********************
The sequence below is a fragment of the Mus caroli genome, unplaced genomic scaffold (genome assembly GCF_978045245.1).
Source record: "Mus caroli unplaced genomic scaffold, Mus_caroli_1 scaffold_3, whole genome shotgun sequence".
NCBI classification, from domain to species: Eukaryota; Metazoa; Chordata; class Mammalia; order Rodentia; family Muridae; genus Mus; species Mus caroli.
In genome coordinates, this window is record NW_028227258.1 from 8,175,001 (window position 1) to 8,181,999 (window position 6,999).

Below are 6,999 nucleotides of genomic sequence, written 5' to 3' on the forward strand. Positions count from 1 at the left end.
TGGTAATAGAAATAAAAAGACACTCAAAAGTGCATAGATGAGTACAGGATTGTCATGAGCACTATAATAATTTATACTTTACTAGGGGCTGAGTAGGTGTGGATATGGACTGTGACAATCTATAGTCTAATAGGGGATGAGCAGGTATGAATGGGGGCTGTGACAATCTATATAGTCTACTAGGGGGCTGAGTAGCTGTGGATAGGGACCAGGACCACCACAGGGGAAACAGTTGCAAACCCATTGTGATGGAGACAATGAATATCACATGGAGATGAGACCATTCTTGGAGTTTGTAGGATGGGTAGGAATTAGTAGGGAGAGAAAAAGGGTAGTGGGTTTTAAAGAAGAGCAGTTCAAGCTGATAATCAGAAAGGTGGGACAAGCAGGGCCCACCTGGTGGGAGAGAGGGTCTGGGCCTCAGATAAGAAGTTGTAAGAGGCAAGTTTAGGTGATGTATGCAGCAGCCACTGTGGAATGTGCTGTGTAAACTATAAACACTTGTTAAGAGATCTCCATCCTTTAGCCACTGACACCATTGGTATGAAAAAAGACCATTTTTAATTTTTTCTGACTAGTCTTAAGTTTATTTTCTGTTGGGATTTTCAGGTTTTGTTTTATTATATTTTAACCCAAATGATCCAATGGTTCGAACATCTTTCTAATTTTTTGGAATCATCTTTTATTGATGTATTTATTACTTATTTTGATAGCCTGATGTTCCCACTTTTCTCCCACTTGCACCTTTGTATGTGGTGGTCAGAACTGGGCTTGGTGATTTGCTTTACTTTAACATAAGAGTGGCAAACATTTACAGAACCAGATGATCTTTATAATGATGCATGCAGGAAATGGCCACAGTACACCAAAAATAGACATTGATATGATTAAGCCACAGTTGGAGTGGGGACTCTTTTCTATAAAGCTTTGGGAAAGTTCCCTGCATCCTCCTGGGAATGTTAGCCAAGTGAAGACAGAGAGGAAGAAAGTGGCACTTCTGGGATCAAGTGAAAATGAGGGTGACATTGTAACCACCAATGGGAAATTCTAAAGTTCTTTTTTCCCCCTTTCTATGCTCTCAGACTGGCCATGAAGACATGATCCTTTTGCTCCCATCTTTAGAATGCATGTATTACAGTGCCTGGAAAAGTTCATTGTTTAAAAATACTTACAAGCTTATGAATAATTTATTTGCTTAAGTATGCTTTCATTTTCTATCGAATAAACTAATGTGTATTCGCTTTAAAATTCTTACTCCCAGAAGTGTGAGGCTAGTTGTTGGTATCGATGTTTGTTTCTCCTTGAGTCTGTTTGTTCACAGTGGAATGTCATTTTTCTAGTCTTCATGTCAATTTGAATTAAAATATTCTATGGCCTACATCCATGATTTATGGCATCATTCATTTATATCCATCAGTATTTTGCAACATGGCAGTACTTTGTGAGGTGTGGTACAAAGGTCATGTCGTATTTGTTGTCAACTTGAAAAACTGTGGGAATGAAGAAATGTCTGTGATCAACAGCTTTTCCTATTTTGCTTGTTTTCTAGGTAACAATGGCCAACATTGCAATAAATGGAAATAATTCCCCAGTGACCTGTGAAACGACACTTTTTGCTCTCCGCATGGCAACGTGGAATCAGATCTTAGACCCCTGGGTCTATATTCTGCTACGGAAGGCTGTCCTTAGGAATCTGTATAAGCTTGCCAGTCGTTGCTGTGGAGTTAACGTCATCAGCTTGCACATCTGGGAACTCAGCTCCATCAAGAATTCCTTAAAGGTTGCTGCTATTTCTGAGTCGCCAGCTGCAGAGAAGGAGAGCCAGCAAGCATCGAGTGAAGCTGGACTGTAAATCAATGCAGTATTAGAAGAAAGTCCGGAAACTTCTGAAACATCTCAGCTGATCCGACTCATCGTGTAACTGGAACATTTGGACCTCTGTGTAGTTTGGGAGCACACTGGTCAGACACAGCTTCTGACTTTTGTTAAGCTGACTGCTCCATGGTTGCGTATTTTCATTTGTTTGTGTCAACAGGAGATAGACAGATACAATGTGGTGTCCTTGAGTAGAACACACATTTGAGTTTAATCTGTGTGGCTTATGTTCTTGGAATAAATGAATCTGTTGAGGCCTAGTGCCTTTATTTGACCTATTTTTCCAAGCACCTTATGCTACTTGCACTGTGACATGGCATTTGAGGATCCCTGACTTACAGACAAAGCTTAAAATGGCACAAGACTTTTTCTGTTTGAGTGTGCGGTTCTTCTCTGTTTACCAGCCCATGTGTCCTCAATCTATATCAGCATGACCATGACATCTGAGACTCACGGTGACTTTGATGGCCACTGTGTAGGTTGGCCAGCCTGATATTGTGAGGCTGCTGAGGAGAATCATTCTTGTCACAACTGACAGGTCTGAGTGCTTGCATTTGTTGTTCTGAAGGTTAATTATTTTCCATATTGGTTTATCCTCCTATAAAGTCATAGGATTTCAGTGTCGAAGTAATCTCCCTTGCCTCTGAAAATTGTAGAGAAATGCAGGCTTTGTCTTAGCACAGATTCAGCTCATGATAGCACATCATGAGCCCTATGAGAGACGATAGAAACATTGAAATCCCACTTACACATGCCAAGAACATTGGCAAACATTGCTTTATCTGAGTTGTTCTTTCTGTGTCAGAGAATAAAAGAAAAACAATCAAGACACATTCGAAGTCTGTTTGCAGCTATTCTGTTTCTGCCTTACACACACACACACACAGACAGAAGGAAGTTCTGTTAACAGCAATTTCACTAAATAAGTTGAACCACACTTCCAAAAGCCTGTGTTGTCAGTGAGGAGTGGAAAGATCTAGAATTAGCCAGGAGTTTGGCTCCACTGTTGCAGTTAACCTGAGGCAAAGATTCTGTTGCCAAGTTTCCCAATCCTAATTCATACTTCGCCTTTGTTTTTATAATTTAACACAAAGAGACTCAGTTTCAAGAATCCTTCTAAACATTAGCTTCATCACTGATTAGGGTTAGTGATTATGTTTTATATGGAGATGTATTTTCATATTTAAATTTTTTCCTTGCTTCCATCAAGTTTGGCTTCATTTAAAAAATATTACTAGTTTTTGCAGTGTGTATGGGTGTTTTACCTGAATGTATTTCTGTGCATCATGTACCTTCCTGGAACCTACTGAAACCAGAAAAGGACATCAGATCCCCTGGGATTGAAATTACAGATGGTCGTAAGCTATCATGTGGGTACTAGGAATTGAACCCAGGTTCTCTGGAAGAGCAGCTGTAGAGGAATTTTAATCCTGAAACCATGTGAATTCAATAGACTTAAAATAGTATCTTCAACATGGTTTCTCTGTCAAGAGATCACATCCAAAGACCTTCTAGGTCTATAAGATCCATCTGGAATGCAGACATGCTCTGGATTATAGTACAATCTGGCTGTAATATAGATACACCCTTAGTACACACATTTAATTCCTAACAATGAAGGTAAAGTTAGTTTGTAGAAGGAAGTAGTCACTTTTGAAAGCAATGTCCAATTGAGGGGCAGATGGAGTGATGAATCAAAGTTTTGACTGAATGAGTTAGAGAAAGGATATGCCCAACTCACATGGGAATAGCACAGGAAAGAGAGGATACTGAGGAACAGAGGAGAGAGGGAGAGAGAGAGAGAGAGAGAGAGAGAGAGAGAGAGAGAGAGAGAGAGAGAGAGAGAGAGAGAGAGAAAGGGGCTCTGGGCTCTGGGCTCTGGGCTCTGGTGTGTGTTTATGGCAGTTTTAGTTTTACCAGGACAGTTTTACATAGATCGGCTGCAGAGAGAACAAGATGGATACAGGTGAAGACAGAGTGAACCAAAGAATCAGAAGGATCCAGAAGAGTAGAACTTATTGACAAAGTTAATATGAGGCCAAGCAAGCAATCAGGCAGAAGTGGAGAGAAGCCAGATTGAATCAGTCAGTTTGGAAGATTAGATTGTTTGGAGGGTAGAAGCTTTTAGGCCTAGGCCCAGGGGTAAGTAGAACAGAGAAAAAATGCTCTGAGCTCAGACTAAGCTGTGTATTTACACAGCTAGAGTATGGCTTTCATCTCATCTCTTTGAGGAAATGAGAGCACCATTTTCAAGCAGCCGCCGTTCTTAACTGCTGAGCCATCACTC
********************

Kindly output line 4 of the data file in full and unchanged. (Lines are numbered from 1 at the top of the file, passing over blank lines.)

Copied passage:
In genome coordinates, this window is record NW_028227258.1 from 8,175,001 (window position 1) to 8,181,999 (window position 6,999).